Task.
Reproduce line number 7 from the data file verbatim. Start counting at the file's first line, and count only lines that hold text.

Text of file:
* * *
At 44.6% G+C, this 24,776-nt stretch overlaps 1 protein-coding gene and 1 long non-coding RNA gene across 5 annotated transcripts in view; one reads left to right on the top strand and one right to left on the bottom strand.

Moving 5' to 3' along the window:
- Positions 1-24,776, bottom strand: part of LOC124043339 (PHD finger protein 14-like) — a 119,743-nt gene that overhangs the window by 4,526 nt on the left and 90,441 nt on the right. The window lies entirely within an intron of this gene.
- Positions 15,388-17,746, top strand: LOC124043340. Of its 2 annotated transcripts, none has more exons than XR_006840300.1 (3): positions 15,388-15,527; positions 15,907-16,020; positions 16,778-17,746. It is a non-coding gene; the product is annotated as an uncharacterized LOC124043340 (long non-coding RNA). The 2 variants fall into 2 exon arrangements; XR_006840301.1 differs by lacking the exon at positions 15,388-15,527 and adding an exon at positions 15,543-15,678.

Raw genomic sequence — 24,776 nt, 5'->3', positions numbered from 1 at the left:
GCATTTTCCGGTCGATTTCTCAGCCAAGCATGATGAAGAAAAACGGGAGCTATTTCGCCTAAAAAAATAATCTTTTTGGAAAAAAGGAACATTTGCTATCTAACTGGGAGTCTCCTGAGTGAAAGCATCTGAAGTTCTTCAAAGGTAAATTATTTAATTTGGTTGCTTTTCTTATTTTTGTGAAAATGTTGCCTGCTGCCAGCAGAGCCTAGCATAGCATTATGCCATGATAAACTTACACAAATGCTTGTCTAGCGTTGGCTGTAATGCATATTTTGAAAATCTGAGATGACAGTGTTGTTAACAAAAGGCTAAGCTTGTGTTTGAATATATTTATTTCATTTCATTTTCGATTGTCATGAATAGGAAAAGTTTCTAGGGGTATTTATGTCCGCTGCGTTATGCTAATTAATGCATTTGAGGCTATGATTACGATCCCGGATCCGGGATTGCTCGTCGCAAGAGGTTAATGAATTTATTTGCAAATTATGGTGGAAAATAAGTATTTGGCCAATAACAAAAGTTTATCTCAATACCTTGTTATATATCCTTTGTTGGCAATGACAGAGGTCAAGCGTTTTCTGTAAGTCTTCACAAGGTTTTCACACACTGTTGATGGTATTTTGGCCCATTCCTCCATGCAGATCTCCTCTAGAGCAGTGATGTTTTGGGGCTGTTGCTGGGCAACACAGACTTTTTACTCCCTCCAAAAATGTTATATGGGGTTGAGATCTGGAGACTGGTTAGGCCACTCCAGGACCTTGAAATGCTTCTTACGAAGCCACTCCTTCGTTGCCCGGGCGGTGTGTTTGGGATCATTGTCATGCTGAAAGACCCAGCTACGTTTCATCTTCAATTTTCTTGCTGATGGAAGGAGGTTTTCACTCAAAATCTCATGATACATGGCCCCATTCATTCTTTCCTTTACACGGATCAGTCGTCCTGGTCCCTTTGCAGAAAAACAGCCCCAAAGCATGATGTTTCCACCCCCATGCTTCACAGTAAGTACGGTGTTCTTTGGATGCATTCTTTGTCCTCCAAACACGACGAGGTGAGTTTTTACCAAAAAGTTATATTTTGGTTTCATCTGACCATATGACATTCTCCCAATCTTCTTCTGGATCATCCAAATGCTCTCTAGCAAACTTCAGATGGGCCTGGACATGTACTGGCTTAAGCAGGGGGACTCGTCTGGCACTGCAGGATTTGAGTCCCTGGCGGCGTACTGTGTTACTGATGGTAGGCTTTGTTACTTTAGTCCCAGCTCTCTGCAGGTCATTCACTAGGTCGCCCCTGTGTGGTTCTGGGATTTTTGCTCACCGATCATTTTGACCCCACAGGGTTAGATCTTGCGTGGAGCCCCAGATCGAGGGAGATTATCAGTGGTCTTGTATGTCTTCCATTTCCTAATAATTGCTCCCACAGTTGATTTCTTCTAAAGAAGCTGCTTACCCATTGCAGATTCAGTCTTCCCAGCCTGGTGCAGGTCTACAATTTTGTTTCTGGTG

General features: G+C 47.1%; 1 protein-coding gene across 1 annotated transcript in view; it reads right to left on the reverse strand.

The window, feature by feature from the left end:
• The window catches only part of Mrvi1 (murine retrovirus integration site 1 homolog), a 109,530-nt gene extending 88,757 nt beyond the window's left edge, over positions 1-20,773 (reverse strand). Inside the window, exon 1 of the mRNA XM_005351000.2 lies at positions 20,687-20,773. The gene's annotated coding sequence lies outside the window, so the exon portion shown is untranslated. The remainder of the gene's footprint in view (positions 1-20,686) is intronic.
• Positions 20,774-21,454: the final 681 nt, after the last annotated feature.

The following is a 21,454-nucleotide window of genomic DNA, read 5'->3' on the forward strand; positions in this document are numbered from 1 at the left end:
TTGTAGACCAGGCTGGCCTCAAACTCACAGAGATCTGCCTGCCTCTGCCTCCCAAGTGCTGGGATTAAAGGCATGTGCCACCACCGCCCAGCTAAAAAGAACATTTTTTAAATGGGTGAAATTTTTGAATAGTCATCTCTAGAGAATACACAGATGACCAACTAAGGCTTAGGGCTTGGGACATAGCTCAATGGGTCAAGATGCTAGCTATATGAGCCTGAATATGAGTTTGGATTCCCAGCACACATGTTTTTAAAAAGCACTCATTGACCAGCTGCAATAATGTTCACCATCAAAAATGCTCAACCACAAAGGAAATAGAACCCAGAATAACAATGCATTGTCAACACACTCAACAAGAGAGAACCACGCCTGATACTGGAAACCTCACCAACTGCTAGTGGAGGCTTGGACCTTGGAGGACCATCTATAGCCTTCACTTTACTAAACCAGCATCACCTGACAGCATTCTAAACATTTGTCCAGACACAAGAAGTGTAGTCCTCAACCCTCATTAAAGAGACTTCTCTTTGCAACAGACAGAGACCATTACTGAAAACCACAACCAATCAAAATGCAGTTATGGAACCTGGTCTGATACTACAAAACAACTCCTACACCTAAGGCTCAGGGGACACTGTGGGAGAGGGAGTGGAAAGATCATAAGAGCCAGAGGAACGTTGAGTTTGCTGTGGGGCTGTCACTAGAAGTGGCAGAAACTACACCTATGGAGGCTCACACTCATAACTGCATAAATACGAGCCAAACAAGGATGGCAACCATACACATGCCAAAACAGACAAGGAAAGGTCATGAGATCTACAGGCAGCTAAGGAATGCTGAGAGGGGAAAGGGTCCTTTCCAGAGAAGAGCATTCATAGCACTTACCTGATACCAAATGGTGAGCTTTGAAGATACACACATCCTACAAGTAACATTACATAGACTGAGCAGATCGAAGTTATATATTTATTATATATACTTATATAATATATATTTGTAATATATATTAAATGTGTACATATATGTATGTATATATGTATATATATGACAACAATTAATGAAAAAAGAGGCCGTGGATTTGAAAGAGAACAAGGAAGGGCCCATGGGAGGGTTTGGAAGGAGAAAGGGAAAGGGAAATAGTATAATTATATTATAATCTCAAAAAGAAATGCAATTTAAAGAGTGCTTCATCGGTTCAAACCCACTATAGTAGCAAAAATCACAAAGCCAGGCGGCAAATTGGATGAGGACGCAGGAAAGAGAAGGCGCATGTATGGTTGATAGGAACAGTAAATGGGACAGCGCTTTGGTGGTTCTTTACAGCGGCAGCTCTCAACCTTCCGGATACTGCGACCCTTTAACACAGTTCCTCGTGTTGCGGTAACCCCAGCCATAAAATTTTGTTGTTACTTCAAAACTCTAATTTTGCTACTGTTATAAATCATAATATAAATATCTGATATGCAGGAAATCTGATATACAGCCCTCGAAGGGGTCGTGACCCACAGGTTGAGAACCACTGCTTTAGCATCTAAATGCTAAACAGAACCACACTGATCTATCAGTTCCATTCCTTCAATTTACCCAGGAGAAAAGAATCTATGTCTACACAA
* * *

General features: G+C 47.1%; 1 protein-coding gene across 1 annotated transcript in view; it reads right to left on the reverse strand.